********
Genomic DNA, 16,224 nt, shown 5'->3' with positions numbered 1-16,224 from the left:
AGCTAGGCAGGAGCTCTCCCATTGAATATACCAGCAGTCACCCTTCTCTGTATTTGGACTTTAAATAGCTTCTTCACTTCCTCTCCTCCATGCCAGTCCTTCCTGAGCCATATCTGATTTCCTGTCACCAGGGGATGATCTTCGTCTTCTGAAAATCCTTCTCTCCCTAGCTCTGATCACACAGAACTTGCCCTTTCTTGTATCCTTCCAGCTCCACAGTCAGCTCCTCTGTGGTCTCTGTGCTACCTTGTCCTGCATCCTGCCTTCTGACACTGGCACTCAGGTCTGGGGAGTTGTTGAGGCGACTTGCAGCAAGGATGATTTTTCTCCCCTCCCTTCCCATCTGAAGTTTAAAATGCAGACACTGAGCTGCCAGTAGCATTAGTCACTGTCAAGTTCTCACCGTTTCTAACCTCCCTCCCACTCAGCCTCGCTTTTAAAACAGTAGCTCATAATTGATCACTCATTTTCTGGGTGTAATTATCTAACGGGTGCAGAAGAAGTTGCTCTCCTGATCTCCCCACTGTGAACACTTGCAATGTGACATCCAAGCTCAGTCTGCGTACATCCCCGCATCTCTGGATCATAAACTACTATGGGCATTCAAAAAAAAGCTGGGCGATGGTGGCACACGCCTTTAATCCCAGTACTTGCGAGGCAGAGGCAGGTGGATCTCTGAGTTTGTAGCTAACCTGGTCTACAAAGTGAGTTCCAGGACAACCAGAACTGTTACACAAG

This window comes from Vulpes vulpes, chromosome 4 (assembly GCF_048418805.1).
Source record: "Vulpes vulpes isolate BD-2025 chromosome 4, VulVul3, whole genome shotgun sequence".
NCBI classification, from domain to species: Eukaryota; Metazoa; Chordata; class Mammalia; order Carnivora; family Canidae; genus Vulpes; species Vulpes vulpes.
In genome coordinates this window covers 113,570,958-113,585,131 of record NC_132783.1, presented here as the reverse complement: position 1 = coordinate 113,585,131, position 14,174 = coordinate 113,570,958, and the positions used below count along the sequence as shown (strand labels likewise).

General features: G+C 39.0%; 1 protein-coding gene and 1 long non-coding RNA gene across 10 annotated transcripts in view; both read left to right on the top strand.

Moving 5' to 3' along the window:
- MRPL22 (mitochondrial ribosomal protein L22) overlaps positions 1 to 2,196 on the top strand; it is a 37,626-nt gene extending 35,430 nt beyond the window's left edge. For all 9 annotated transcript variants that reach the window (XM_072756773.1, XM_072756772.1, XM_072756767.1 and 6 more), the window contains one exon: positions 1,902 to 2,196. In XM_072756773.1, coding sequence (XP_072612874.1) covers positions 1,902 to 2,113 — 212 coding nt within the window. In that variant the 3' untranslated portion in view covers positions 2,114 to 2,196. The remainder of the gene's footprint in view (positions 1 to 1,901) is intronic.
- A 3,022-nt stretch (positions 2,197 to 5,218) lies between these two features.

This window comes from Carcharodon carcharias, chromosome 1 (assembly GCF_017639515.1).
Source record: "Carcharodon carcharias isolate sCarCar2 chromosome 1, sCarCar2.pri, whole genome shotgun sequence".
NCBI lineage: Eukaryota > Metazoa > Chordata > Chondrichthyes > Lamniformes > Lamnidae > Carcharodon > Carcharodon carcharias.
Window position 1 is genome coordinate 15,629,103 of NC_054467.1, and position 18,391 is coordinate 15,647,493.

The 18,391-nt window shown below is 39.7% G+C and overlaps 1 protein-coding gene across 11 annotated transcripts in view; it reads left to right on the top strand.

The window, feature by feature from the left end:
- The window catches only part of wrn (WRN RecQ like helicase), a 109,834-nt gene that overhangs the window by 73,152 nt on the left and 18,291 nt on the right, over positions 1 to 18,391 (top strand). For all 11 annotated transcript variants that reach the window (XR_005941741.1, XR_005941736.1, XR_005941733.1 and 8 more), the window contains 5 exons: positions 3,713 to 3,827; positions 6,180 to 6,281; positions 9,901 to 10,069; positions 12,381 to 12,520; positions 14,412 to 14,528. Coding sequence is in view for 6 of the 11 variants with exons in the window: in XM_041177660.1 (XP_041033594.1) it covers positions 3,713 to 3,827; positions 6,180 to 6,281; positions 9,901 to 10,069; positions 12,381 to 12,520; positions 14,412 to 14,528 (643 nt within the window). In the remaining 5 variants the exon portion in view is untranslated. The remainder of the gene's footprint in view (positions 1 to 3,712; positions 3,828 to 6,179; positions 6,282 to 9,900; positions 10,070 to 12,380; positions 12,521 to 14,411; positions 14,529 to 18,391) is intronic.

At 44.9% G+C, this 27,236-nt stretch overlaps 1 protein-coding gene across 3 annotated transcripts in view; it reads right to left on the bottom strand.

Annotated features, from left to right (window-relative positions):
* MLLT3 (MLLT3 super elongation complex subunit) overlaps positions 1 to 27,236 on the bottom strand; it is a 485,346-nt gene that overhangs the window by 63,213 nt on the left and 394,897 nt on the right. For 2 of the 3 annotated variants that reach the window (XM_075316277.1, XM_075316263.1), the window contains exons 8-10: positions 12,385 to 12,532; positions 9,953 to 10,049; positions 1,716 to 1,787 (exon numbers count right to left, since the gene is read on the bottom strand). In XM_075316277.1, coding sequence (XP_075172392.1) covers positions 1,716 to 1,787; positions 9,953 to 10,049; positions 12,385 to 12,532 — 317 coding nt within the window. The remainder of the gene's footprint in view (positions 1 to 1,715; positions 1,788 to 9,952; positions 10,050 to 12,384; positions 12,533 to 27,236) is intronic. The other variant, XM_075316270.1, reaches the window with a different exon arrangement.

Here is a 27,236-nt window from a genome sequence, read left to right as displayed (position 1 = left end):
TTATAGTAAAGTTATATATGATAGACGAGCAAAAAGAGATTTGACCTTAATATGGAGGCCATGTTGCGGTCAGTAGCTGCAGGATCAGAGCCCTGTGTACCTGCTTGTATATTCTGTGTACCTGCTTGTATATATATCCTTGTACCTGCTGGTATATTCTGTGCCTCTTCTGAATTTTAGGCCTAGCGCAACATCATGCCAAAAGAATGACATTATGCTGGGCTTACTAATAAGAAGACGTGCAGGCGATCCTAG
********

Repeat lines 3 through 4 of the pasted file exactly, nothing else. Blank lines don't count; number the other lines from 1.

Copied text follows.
This window comes from Vulpes vulpes, chromosome 4 (assembly GCF_048418805.1).
Source record: "Vulpes vulpes isolate BD-2025 chromosome 4, VulVul3, whole genome shotgun sequence".